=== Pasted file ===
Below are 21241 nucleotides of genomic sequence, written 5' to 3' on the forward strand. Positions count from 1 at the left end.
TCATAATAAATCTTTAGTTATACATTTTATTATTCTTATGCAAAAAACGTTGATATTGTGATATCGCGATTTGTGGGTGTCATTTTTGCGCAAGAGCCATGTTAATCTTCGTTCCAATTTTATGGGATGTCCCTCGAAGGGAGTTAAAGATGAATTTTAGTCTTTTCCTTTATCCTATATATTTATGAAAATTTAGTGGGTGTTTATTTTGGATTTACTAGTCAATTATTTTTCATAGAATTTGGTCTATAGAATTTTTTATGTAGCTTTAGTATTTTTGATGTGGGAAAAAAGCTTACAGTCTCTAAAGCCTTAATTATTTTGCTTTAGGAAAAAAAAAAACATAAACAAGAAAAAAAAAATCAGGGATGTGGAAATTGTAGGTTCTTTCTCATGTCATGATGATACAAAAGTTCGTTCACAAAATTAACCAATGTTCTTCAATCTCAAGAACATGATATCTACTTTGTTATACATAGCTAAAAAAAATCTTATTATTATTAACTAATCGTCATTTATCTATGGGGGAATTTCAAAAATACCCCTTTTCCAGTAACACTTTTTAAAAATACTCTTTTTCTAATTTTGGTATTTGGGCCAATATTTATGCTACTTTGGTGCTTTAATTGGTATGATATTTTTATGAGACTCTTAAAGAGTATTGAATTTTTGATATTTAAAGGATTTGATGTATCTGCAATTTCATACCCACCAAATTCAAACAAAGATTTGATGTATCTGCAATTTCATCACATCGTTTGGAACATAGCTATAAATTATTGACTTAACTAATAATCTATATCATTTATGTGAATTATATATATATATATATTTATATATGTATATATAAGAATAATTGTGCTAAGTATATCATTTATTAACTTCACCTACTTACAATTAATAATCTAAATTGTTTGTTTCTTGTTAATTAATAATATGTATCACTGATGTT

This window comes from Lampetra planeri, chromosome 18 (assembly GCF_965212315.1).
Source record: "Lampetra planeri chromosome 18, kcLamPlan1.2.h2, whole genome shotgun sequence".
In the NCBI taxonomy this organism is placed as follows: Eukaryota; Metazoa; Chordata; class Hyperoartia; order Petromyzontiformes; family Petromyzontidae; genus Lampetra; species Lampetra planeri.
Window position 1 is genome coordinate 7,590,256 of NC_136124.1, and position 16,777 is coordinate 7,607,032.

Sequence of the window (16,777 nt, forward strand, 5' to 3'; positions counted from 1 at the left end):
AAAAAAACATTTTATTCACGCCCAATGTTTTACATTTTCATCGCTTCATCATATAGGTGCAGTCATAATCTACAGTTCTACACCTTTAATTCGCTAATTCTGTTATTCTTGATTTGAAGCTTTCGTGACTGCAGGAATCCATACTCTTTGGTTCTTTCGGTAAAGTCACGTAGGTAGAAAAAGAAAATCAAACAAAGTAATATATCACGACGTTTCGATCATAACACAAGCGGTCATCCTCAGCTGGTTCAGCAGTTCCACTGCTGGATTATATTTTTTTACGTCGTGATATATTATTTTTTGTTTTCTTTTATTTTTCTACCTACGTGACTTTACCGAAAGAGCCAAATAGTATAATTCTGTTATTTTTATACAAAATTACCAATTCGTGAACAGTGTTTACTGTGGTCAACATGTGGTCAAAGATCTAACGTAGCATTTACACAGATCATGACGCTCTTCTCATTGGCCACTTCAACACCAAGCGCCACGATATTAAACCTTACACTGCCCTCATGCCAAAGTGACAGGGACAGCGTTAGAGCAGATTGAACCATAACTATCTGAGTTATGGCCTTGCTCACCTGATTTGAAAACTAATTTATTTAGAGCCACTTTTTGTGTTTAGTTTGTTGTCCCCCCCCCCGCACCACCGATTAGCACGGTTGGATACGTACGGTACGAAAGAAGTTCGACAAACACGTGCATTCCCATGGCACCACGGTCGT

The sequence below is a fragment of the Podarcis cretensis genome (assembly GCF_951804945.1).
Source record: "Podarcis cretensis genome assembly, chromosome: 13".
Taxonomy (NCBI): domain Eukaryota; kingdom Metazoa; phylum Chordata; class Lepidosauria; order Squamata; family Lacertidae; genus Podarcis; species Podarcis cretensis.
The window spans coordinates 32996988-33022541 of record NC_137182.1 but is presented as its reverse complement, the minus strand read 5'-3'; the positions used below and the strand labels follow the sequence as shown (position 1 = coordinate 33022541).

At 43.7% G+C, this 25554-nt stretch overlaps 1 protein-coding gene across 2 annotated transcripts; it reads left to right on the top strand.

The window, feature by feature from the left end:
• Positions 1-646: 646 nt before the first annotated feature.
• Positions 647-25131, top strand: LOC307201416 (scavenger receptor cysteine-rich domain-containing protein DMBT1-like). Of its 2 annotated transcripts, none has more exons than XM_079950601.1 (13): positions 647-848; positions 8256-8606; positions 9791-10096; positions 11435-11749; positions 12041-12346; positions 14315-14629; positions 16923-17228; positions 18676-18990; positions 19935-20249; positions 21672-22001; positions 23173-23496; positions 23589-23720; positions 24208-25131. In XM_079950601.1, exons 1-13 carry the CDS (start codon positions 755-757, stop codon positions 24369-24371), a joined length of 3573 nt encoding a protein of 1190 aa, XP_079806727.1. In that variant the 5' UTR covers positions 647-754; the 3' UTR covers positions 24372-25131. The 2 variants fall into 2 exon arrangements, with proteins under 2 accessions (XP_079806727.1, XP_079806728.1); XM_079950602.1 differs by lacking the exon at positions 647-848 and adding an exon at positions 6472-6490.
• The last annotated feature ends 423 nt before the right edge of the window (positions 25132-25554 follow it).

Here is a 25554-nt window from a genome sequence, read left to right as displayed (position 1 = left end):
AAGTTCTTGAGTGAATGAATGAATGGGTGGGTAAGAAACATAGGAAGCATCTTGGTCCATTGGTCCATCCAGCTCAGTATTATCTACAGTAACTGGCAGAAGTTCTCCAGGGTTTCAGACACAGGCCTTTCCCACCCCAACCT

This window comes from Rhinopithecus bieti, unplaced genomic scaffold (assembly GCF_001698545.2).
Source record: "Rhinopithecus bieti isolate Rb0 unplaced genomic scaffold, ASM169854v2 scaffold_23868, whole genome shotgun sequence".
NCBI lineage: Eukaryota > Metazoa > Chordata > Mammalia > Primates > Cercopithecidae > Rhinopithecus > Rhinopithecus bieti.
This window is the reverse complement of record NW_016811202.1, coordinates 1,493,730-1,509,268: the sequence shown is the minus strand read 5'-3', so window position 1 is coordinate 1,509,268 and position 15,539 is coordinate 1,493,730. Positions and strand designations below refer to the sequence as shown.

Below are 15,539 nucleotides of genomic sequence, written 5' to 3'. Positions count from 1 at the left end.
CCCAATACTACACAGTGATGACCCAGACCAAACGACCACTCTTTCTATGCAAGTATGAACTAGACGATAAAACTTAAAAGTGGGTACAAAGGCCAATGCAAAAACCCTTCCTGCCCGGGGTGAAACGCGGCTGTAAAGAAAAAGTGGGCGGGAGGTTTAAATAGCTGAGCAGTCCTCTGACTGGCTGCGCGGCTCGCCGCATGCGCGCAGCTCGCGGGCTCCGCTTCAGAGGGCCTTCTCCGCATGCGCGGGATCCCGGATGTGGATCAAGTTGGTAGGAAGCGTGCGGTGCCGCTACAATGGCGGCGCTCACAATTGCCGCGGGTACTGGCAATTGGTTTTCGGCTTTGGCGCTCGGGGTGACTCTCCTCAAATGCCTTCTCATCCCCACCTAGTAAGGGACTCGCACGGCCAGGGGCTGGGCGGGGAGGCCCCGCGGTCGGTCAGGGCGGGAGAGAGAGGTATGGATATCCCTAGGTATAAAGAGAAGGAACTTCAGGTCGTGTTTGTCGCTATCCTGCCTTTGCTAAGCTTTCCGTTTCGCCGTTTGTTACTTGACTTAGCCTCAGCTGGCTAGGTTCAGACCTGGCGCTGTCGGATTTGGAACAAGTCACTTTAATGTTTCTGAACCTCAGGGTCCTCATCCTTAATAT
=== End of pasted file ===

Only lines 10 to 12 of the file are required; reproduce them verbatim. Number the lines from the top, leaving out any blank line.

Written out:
Source record: "Podarcis cretensis genome assembly, chromosome: 13".
Taxonomy (NCBI): domain Eukaryota; kingdom Metazoa; phylum Chordata; class Lepidosauria; order Squamata; family Lacertidae; genus Podarcis; species Podarcis cretensis.
The window spans coordinates 32996988-33022541 of record NC_137182.1 but is presented as its reverse complement, the minus strand read 5'-3'; the positions used below and the strand labels follow the sequence as shown (position 1 = coordinate 33022541).